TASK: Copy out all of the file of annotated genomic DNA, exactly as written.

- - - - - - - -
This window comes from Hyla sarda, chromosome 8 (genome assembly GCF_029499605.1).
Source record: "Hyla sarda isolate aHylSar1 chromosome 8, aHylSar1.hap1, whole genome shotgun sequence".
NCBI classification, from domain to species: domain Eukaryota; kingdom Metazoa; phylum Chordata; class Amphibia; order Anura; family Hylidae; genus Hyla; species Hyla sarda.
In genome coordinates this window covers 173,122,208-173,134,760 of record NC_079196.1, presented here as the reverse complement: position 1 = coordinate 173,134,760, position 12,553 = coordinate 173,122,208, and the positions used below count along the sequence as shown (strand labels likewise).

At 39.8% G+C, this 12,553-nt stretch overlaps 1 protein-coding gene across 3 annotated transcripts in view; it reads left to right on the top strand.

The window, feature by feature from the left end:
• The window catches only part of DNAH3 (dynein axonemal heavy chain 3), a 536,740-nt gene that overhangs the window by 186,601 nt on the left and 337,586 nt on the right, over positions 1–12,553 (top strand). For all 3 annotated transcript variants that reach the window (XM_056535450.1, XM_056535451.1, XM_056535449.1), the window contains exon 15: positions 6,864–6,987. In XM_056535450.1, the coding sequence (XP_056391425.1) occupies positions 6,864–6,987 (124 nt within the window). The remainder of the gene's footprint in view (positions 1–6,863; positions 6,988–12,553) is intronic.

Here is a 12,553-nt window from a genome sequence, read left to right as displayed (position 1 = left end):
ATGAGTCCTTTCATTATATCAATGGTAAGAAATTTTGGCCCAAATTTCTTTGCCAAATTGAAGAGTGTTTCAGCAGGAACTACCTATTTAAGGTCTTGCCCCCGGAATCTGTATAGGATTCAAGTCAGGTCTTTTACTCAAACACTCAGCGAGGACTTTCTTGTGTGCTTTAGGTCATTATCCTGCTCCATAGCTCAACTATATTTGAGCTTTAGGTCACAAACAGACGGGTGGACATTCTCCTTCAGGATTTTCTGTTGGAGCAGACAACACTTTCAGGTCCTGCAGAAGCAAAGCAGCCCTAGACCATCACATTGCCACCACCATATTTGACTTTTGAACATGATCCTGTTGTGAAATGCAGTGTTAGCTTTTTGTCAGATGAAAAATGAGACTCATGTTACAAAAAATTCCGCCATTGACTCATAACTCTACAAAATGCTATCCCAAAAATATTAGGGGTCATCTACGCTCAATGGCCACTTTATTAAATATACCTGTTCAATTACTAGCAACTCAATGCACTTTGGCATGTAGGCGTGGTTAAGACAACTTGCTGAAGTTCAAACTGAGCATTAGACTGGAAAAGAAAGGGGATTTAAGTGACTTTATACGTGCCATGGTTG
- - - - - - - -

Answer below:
This window comes from Hyla sarda, chromosome 8 (genome assembly GCF_029499605.1).
Source record: "Hyla sarda isolate aHylSar1 chromosome 8, aHylSar1.hap1, whole genome shotgun sequence".
NCBI classification, from domain to species: domain Eukaryota; kingdom Metazoa; phylum Chordata; class Amphibia; order Anura; family Hylidae; genus Hyla; species Hyla sarda.
In genome coordinates this window covers 173,122,208-173,134,760 of record NC_079196.1, presented here as the reverse complement: position 1 = coordinate 173,134,760, position 12,553 = coordinate 173,122,208, and the positions used below count along the sequence as shown (strand labels likewise).

At 39.8% G+C, this 12,553-nt stretch overlaps 1 protein-coding gene across 3 annotated transcripts in view; it reads left to right on the top strand.

The window, feature by feature from the left end:
• The window catches only part of DNAH3 (dynein axonemal heavy chain 3), a 536,740-nt gene that overhangs the window by 186,601 nt on the left and 337,586 nt on the right, over positions 1–12,553 (top strand). For all 3 annotated transcript variants that reach the window (XM_056535450.1, XM_056535451.1, XM_056535449.1), the window contains exon 15: positions 6,864–6,987. In XM_056535450.1, the coding sequence (XP_056391425.1) occupies positions 6,864–6,987 (124 nt within the window). The remainder of the gene's footprint in view (positions 1–6,863; positions 6,988–12,553) is intronic.

Here is a 12,553-nt window from a genome sequence, read left to right as displayed (position 1 = left end):
ATGAGTCCTTTCATTATATCAATGGTAAGAAATTTTGGCCCAAATTTCTTTGCCAAATTGAAGAGTGTTTCAGCAGGAACTACCTATTTAAGGTCTTGCCCCCGGAATCTGTATAGGATTCAAGTCAGGTCTTTTACTCAAACACTCAGCGAGGACTTTCTTGTGTGCTTTAGGTCATTATCCTGCTCCATAGCTCAACTATATTTGAGCTTTAGGTCACAAACAGACGGGTGGACATTCTCCTTCAGGATTTTCTGTTGGAGCAGACAACACTTTCAGGTCCTGCAGAAGCAAAGCAGCCCTAGACCATCACATTGCCACCACCATATTTGACTTTTGAACATGATCCTGTTGTGAAATGCAGTGTTAGCTTTTTGTCAGATGAAAAATGAGACTCATGTTACAAAAAATTCCGCCATTGACTCATAACTCTACAAAATGCTATCCCAAAAATATTAGGGGTCATCTACGCTCAATGGCCACTTTATTAAATATACCTGTTCAATTACTAGCAACTCAATGCACTTTGGCATGTAGGCGTGGTTAAGACAACTTGCTGAAGTTCAAACTGAGCATTAGACTGGAAAAGAAAGGGGATTTAAGTGACTTTATACGTGCCATGGTTG